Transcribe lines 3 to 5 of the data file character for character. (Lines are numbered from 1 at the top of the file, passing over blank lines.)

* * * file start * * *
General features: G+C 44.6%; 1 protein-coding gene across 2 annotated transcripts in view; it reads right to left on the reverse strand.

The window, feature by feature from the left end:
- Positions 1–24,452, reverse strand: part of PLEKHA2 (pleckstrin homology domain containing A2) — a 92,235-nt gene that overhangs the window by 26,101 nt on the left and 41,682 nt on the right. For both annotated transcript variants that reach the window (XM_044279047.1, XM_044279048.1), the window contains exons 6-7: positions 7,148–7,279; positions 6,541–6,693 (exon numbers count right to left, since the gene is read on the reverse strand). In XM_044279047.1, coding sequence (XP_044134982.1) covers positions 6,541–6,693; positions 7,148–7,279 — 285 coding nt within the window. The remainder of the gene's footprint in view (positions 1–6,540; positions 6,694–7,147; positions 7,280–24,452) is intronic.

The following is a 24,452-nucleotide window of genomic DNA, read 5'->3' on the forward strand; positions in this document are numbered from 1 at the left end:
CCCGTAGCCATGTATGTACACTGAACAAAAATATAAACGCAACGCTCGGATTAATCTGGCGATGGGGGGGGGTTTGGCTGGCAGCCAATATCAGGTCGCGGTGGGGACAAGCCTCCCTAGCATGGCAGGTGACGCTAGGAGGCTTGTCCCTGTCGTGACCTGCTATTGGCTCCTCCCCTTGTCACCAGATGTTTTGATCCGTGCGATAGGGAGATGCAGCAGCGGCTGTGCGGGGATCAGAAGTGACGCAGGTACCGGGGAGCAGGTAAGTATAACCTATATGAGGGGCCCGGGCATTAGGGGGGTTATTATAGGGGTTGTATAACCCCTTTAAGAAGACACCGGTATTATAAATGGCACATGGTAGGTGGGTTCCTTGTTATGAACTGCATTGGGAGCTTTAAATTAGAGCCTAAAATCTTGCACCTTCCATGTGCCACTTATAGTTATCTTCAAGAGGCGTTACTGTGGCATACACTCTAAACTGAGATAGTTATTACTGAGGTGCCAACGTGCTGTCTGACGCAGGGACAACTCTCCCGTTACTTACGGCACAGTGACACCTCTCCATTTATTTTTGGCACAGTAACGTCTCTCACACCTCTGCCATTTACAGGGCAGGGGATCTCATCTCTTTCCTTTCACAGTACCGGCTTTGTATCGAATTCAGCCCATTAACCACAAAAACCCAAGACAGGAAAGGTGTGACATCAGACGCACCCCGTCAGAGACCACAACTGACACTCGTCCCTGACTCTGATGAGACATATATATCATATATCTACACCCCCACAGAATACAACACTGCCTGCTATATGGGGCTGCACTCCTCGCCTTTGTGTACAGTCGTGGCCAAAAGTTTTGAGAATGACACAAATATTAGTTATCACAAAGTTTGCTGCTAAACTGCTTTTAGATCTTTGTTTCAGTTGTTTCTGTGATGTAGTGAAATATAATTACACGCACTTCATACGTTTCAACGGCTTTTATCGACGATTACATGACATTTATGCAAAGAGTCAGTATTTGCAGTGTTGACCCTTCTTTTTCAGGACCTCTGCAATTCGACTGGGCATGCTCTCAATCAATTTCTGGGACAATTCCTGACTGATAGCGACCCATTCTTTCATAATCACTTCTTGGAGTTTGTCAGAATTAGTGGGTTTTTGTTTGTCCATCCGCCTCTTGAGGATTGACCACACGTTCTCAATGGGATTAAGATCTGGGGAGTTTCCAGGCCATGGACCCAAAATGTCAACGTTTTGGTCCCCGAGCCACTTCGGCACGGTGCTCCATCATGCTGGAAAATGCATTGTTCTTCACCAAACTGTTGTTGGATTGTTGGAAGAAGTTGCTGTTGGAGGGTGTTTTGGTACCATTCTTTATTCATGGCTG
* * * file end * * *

- Positions 1–24,452, reverse strand: part of PLEKHA2 (pleckstrin homology domain containing A2) — a 92,235-nt gene that overhangs the window by 26,101 nt on the left and 41,682 nt on the right. For both annotated transcript variants that reach the window (XM_044279047.1, XM_044279048.1), the window contains exons 6-7: positions 7,148–7,279; positions 6,541–6,693 (exon numbers count right to left, since the gene is read on the reverse strand). In XM_044279047.1, coding sequence (XP_044134982.1) covers positions 6,541–6,693; positions 7,148–7,279 — 285 coding nt within the window. The remainder of the gene's footprint in view (positions 1–6,540; positions 6,694–7,147; positions 7,280–24,452) is intronic.

The following is a 24,452-nucleotide window of genomic DNA, read 5'->3' on the forward strand; positions in this document are numbered from 1 at the left end:
CCCGTAGCCATGTATGTACACTGAACAAAAATATAAACGCAACGCTCGGATTAATCTGGCGATGGGGGGGGGTTTGGCTGGCAGCCAATATCAGGTCGCGGTGGGGACAAGCCTCCCTAGCATGGCAGGTGACGCTAGGAGGCTTGTCCCTGTCGTGACCTGCTATTGGCTCCTCCCCTTGTCACCAGATGTTTTGATCCGTGCGATAGGGAGATGCAGCAGCGGCTGTGCGGGGATCAGAAGTGACGCAGGTACCGGGGAGCAGGTAAGTATAACCTATATGAGGGGCCCGGGCATTAGGGGGGTTATTATAGGGGTTGTATAACCCCTTTAAGAAGACACCGGTATTATAAATGGCACATGGTAGGTGGGTTCCTTGTTATGAACTGCATTGGGAGCTTTAAATTAGAGCCTAAAATCTTGCACCTTCCATGTGCCACTTATAGTTATCTTCAAGAGGCGTTACTGTGGCATACACTCTAAACTGAGATAGTTATTACTGAGGTGCCAACGTGCTGTCTGACGCAGGGACAACTCTCCCGTTACTTACGGCACAGTGACACCTCTCCATTTATTTTTGGCACAGTAACGTCTCTCACACCTCTGCCATTTACAGGGCAGGGGATCTCATCTCTTTCCTTTCACAGTACCGGCTTTGTATCGAATTCAGCCCATTAACCACAAAAACCCAAGACAGGAAAGGTGTGACATCAGACGCACCCCGTCAGAGACCACAACTGACACTCGTCCCTGACTCTGATGAGACATATATATCATATATCTACACCCCCACAGAATACAACACTGCCTGCTATATGGGGCTGCACTCCTCGCCTTTGTGTACAGTCGTGGCCAAAAGTTTTGAGAATGACACAAATATTAGTTATCACAAAGTTTGCTGCTAAACTGCTTTTAGATCTTTGTTTCAGTTGTTTCTGTGATGTAGTGAAATATAATTACACGCACTTCATACGTTTCAACGGCTTTTATCGACGATTACATGACATTTATGCAAAGAGTCAGTATTTGCAGTGTTGACCCTTCTTTTTCAGGACCTCTGCAATTCGACTGGGCATGCTCTCAATCAATTTCTGGGACAATTCCTGACTGATAGCGACCCATTCTTTCATAATCACTTCTTGGAGTTTGTCAGAATTAGTGGGTTTTTGTTTGTCCATCCGCCTCTTGAGGATTGACCACACGTTCTCAATGGGATTAAGATCTGGGGAGTTTCCAGGCCATGGACCCAAAATGTCAACGTTTTGGTCCCCGAGCCACTTCGGCACGGTGCTCCATCATGCTGGAAAATGCATTGTTCTTCACCAAACTGTTGTTGGATTGTTGGAAGAAGTTGCTGTTGGAGGGTGTTTTGGTACCATTCTTTATTCATGGCTG